Originally designed by parachute pioneer Leslie Irvin in the early 1930s, the RAF sheepskin flying jacket was the only issue flying jacket made from animal skin in the service.
The design was approved by the Air Ministry in 1932, and although often referred to as the 'Irvin' its production was contracted out to many manufacturers in order to meet demand.
The pre and early war jackets were manufactured with undivided, one-piece body and sleeve panels (such as the 1940 Battle of Britain model, which is also available in this department). This produced an amazing looking jacket, but proved to consume an extravagant amount of material.
With the coming of war and the demand for greater quantities of jackets a more efficient use of the material was devised; the full-piece panels were divided, resulting in a design made up of more (smaller) panels and thus more seams. As the war progressed the dividing of the panels principle was taken further and they were accordingly sub-divded again, and by 1944 the RAF sheepskin flying jacket was being produced in a very multi-panelled construction.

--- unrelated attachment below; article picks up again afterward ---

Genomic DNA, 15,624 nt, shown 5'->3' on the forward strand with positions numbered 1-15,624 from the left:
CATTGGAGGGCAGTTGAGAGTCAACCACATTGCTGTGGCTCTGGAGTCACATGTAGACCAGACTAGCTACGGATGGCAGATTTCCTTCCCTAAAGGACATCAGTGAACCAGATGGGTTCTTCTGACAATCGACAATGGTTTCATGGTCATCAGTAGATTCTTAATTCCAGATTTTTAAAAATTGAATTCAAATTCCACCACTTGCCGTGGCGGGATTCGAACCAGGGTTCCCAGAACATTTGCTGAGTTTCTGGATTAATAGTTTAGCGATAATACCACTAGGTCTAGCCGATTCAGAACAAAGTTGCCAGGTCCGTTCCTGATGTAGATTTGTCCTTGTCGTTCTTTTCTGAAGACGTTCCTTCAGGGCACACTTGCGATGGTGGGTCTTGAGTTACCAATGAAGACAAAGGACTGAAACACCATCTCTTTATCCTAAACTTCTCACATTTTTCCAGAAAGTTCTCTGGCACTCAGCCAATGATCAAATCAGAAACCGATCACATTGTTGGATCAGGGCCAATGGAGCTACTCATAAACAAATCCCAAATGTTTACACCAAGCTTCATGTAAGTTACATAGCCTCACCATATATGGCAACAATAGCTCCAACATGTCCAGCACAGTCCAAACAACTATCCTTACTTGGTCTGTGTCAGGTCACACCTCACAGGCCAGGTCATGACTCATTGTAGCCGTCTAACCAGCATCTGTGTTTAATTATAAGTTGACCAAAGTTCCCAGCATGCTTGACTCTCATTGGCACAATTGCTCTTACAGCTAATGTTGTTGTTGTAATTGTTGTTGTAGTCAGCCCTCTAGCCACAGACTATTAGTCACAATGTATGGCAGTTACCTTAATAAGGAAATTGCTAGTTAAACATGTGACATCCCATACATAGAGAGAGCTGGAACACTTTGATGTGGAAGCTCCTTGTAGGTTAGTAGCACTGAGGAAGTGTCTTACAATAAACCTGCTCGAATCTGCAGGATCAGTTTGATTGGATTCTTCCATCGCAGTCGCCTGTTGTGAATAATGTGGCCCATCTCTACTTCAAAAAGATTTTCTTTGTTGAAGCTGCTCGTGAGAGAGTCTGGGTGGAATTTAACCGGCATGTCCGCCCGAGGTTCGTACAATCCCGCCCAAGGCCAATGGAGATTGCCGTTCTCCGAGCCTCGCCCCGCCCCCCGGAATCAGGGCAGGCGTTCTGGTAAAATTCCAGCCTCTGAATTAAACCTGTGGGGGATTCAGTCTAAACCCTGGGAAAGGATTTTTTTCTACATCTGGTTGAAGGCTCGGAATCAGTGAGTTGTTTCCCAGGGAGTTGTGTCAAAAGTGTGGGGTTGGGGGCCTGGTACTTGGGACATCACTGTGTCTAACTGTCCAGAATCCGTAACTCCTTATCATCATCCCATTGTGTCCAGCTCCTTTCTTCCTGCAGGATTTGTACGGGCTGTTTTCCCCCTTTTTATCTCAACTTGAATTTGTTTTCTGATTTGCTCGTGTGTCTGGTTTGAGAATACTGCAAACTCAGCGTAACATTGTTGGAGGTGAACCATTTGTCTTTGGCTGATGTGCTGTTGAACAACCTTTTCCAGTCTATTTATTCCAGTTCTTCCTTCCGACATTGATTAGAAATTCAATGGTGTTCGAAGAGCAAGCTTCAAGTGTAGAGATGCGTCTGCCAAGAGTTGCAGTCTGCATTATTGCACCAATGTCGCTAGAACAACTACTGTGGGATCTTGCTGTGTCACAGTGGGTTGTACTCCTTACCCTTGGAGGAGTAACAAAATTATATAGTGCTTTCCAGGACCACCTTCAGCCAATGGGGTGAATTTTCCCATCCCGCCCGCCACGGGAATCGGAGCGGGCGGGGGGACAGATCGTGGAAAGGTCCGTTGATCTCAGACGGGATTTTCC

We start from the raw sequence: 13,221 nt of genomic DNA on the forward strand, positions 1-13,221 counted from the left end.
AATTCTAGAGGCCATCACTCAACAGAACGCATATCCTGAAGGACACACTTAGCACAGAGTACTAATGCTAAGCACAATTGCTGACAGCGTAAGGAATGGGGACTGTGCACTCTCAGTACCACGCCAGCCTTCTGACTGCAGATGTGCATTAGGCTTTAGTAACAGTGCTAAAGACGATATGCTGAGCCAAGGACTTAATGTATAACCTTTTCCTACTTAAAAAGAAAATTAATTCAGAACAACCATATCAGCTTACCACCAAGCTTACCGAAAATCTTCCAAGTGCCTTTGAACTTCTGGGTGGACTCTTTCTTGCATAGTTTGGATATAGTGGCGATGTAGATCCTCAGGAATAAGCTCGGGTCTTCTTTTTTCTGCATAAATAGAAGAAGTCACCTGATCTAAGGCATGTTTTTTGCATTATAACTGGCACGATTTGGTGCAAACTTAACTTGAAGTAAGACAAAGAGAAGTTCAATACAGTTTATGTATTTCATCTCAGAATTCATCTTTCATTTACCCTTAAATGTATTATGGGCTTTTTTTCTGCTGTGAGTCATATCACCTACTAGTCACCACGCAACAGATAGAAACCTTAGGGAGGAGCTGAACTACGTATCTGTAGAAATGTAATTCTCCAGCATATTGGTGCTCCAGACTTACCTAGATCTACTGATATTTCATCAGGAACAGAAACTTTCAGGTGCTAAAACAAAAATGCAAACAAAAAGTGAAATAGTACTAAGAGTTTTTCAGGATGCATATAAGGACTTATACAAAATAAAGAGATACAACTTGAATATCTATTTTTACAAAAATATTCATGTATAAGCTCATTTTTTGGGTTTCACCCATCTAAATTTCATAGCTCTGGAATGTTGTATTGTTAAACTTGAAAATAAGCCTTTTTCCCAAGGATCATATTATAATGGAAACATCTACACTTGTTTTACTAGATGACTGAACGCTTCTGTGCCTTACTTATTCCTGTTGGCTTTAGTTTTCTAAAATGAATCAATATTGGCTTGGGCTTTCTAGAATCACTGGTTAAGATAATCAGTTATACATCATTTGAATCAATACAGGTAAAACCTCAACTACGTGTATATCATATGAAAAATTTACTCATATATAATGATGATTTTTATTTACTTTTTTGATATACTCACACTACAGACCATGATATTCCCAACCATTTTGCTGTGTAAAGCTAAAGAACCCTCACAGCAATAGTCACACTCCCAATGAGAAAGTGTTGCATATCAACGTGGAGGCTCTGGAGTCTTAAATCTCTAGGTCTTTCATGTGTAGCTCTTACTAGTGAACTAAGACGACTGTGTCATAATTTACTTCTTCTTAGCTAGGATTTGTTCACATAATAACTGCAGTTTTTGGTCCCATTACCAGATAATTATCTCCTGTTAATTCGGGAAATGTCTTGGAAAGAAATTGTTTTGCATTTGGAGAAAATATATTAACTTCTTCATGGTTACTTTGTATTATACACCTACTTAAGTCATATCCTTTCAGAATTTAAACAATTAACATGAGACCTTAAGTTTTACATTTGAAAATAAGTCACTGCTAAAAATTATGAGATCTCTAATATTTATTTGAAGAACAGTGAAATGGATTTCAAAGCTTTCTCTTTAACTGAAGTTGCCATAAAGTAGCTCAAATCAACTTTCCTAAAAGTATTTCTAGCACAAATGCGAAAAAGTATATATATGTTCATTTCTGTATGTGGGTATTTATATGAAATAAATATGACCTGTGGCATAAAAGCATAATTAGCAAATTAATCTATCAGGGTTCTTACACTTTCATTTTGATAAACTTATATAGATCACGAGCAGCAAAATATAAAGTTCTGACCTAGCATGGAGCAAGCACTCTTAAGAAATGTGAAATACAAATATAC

Another feature of some of these later war jackets was that they were produced from a breed of sheep (Devons) that had a unique curly character to the fleece.
It is precisely this model that is offered here. The Devon breed is an extremely rare breed now, and accordingly the sheepskin industry yields very low quantities of skins that can be acquired. We offer this model whenever we can procure the skins, so it's only available for limited periods of time.
The Eastman 1944 Pattern RAF jacket in Devon Fleece is the only product of it's kind currently available on the authentic flight jacket market, and is finished with a subtle TimeWorn® process to give it the perfect vintage appeal of an original.
Due to the fact that Devon fleece is such a rare skin to obtain, this model is sometimes not available and is therefore very limited production.
Available in sizes 36 - 48.